The Cryptic Crossword that Recruited for Bletchley Park

The Cryptic Crossword that Recruited for Bletchley Park

Bletchley Park was the home of code breakers in England during the war. Mathematicians and communication specialists were brought together and it was here that the Enigma was cracked due to Alan Turing and his team. It can also be considered the birthplace of the electronic computer.

Of course the whole operation was completely secret; I have a quick anecdote about this. In 1941 Agatha Christie penned a novel called N or M? In it there appeared an old army officer called Major Bletchley, but at the time only the people working at the Park or at the War Office officially knew the location. One of Christie's close friends was the codebreaker Dilly Knox and MI5 interviewed Knox to condemn him for spilling the secret to Christie, but he maintained that he had not. Knox invited Christie around for tea to try and straighten out the situation. On asking why she had named the army character Bletchley she replied "Bletchley? My dear, I was stuck there on my way by train from Oxford to London and took revenge by giving the name to one of my least lovable characters." MI5 were relieved and dropped the issue.

In 1942 the Telegraph newspaper had been receiving letters complaining that the cryptic crosswords they had been publishing were too easy and that they could be solved in a few minutes. The editor thought that this couldn't be true and so arranged to have a time challenge: to solve the crossword in 12 minutes under test conditions. Many people came along and five finished in the time allotted. The next day the crossword was published in the paper so that the general public could try their own wits against the timed puzzle.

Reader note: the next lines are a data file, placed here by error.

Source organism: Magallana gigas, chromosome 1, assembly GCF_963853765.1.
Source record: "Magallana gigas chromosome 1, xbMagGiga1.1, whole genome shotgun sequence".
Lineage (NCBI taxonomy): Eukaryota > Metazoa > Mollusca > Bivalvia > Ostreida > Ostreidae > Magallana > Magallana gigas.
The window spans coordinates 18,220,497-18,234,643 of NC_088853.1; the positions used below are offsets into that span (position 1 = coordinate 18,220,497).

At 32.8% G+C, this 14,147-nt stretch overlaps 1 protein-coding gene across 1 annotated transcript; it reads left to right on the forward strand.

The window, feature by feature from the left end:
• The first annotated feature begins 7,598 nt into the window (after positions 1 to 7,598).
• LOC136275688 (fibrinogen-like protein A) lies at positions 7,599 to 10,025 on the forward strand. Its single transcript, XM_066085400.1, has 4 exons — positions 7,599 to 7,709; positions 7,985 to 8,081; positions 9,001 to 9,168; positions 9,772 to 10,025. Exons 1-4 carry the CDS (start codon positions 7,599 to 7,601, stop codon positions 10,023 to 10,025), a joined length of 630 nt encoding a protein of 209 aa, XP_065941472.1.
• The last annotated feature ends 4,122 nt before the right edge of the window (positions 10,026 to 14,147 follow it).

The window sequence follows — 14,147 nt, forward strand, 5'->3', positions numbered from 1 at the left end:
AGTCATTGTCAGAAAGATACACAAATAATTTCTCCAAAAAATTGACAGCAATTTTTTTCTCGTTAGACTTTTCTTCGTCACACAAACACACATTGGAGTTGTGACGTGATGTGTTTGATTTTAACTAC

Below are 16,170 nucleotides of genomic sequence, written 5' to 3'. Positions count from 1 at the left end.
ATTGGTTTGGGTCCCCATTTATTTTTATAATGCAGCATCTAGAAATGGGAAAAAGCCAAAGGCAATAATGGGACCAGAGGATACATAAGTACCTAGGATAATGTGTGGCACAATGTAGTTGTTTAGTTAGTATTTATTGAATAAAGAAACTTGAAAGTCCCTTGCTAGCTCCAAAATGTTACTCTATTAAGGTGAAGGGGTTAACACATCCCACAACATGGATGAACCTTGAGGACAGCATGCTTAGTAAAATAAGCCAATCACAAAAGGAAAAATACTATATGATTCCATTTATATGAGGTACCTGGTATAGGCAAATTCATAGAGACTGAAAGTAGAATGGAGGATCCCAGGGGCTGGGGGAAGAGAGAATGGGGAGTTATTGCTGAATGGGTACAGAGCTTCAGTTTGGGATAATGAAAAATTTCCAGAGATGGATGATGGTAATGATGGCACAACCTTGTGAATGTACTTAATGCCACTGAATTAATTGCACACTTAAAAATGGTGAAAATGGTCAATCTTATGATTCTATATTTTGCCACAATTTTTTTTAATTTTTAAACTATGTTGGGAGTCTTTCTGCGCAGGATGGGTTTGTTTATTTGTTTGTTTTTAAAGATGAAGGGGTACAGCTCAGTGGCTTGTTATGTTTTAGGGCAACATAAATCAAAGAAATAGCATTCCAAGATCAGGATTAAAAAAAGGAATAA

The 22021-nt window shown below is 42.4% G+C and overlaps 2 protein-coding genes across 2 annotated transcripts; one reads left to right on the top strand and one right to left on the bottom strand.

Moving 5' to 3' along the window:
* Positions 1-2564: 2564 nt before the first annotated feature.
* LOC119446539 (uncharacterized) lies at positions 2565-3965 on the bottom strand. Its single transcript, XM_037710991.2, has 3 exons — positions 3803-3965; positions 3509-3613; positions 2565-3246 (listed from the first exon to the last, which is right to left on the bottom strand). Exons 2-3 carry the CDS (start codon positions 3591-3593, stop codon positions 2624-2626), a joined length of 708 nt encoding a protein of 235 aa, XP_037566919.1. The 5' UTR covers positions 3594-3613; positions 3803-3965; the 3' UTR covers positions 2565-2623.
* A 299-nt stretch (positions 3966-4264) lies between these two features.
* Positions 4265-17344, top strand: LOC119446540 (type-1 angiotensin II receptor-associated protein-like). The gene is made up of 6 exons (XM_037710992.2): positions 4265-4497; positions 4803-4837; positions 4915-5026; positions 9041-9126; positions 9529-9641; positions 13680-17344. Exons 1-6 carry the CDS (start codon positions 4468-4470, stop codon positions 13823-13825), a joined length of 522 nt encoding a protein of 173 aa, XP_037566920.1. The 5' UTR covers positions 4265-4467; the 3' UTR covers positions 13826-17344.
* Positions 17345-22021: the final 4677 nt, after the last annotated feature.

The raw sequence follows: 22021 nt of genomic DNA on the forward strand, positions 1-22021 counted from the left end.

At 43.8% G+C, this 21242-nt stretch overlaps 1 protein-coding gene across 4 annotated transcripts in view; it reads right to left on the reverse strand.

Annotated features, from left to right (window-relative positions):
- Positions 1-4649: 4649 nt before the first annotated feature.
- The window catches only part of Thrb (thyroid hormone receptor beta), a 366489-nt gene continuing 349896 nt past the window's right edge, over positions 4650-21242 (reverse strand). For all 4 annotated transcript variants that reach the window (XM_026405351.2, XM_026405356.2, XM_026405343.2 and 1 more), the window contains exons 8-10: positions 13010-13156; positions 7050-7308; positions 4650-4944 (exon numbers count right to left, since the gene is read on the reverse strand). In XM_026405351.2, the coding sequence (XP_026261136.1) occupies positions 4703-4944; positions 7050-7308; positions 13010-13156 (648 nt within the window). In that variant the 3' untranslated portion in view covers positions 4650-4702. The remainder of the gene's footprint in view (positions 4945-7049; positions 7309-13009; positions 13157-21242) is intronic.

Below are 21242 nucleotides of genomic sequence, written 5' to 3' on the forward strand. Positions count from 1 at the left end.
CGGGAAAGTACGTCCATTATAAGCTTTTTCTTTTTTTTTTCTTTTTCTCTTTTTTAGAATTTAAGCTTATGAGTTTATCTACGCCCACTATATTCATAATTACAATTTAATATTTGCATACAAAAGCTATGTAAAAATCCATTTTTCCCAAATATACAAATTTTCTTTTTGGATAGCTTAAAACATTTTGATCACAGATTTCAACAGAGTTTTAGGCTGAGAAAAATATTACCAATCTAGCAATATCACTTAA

Recruitment for a position in an organisation that had to remain a secret was necessarily difficult. However the war office were looking in on the test and a few weeks after the event each of the fastest solvers received a letter inviting them to work at Bletchley. I like the feeling that if I keep solving puzzles then I might one day get a call from some shadowy government department. Looking at you GCHQ Christmas Quiz. (I won't accept of course. I'm a pacifist who loves my current job as a maths teacher.)

Anyway, the natural question is can you solve the puzzle in 12 minutes? I could not. Be warned that this Cryptic was written before the strict Ximenean standards of today. Some of the clues get you to do an anagram with no indicator and others don't have a definition for you to try to get to. Right 12 minutes, off you go. (Answers below.)

 

  Answers Across: 1 Troupe, 4 Short cut, 9 Privet, 10 Aromatic, 12 Trend, 13 Great deal, 15 Owe, 16 Feign, 17 Newark, 22 Impale, 24 Guise, 27 Ash, 28 Centre bit, 31 Token, 32 Lame dogs, 33 Racing, 34 Silencer, 35 Alight. Down: 1 Tipstaff, 2 Olive oil, 3 Pseudonym, 5 Horde, 6 Remit, 7 Cutter, 8 Tackle, 11 Agenda, 14 Ada, 18 Wreath, 19 Right nail, 20 Tinkling, 21 Sennight, 23 Pie, 25 Scales, 26 Enamel, 29 Rodin, 30 Bogie.  

 

Answers Across: 1 Troupe, 4 Short cut, 9 Privet, 10 Aromatic, 12 Trend, 13 Great deal, 15 Owe, 16 Feign, 17 Newark, 22 Impale, 24 Guise, 27 Ash, 28 Centre bit, 31 Token, 32 Lame dogs, 33 Racing, 34 Silencer, 35 Alight.

Down: 1 Tipstaff, 2 Olive oil, 3 Pseudonym, 5 Horde, 6 Remit, 7 Cutter, 8 Tackle, 11 Agenda, 14 Ada, 18 Wreath, 19 Right nail, 20 Tinkling, 21 Sennight, 23 Pie, 25 Scales, 26 Enamel, 29 Rodin, 30 Bogie.

 

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